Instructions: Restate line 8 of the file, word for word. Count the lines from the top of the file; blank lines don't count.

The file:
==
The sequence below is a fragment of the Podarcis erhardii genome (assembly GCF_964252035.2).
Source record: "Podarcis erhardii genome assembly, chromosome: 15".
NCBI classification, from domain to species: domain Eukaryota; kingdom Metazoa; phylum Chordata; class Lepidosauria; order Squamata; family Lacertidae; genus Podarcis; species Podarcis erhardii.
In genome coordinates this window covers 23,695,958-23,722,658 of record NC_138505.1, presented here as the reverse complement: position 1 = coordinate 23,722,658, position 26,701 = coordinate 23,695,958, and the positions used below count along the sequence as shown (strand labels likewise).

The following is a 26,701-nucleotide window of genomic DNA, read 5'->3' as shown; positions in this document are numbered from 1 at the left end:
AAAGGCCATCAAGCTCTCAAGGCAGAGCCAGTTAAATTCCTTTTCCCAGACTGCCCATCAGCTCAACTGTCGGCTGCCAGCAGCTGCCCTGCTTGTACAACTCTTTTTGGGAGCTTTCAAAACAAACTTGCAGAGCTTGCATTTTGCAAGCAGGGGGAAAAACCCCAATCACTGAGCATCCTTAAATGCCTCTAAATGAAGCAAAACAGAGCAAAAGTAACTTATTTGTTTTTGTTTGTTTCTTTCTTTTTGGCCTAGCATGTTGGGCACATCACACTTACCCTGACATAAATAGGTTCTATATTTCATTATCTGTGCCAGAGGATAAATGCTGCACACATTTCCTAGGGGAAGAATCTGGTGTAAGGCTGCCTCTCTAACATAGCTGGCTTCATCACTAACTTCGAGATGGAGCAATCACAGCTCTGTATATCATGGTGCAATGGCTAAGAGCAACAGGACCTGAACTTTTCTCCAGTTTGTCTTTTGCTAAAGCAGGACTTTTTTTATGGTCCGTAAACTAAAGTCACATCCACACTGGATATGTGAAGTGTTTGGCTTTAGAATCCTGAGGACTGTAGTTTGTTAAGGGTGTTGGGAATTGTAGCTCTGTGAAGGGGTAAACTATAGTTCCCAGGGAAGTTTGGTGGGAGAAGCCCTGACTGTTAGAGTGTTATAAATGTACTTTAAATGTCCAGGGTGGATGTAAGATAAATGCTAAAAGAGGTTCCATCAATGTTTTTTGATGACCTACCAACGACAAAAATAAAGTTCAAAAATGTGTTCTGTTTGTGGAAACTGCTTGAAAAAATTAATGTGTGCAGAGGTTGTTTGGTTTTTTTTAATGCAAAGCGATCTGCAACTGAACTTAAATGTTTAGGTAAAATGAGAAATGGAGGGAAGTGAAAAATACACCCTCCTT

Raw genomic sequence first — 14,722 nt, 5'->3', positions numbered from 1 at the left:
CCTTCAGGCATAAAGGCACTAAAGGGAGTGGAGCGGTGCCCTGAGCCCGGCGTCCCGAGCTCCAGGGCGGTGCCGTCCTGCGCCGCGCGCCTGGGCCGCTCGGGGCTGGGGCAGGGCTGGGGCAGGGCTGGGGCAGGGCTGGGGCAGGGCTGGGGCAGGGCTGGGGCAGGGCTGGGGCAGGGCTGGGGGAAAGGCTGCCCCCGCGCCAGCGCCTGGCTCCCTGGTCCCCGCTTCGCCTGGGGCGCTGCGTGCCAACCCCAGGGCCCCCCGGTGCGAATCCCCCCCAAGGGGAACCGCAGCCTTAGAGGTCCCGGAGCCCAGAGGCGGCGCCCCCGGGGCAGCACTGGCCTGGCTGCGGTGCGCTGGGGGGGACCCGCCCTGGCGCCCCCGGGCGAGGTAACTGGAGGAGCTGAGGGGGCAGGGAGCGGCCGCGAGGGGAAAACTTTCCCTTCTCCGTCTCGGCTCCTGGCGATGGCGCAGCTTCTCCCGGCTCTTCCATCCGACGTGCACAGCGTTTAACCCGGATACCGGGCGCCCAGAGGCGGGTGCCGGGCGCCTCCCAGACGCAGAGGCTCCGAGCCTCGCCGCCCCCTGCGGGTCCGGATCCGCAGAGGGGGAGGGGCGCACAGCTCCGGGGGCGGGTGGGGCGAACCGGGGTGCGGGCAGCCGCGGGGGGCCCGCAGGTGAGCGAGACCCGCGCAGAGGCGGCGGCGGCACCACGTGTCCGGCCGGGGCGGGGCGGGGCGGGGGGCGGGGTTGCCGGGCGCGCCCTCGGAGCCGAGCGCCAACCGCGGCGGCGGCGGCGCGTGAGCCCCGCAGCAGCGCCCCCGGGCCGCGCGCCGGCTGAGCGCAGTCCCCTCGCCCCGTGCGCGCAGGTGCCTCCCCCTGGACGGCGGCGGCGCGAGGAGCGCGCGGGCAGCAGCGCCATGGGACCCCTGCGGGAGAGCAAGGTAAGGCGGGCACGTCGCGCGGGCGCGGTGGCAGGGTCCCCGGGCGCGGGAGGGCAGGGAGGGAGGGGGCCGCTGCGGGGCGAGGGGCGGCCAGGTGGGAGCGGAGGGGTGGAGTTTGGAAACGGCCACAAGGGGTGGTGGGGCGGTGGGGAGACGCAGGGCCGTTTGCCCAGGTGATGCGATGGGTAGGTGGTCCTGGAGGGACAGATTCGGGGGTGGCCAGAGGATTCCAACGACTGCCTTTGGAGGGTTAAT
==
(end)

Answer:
CCTTCAGGCATAAAGGCACTAAAGGGAGTGGAGCGGTGCCCTGAGCCCGGCGTCCCGAGCTCCAGGGCGGTGCCGTCCTGCGCCGCGCGCCTGGGCCGCTCGGGGCTGGGGCAGGGCTGGGGCAGGGCTGGGGCAGGGCTGGGGCAGGGCTGGGGCAGGGCTGGGGCAGGGCTGGGGCAGGGCTGGGGGAAAGGCTGCCCCCGCGCCAGCGCCTGGCTCCCTGGTCCCCGCTTCGCCTGGGGCGCTGCGTGCCAACCCCAGGGCCCCCCGGTGCGAATCCCCCCCAAGGGGAACCGCAGCCTTAGAGGTCCCGGAGCCCAGAGGCGGCGCCCCCGGGGCAGCACTGGCCTGGCTGCGGTGCGCTGGGGGGGACCCGCCCTGGCGCCCCCGGGCGAGGTAACTGGAGGAGCTGAGGGGGCAGGGAGCGGCCGCGAGGGGAAAACTTTCCCTTCTCCGTCTCGGCTCCTGGCGATGGCGCAGCTTCTCCCGGCTCTTCCATCCGACGTGCACAGCGTTTAACCCGGATACCGGGCGCCCAGAGGCGGGTGCCGGGCGCCTCCCAGACGCAGAGGCTCCGAGCCTCGCCGCCCCCTGCGGGTCCGGATCCGCAGAGGGGGAGGGGCGCACAGCTCCGGGGGCGGGTGGGGCGAACCGGGGTGCGGGCAGCCGCGGGGGGCCCGCAGGTGAGCGAGACCCGCGCAGAGGCGGCGGCGGCACCACGTGTCCGGCCGGGGCGGGGCGGGGCGGGGGGCGGGGTTGCCGGGCGCGCCCTCGGAGCCGAGCGCCAACCGCGGCGGCGGCGGCGCGTGAGCCCCGCAGCAGCGCCCCCGGGCCGCGCGCCGGCTGAGCGCAGTCCCCTCGCCCCGTGCGCGCAGGTGCCTCCCCCTGGACGGCGGCGGCGCGAGGAGCGCGCGGGCAGCAGCGCCATGGGACCCCTGCGGGAGAGCAAGGTAAGGCGGGCACGTCGCGCGGGCGCGGTGGCAGGGTCCCCGGGCGCGGGAGGGCAGGGAGGGAGGGGGCCGCTGCGGGGCGAGGGGCGGCCAGGTGGGAGCGGAGGGGTGGAGTTTGGAAACGGCCACAAGGGGTGGTGGGGCGGTGGGGAGACGCAGGGCCGTTTGCCCAGGTGATGCGATGGGTAGGTGGTCCTGGAGGGACAGATTCGGGGGTGGCCAGAGGATTCCAACGACTGCCTTTGGAGGGTTAAT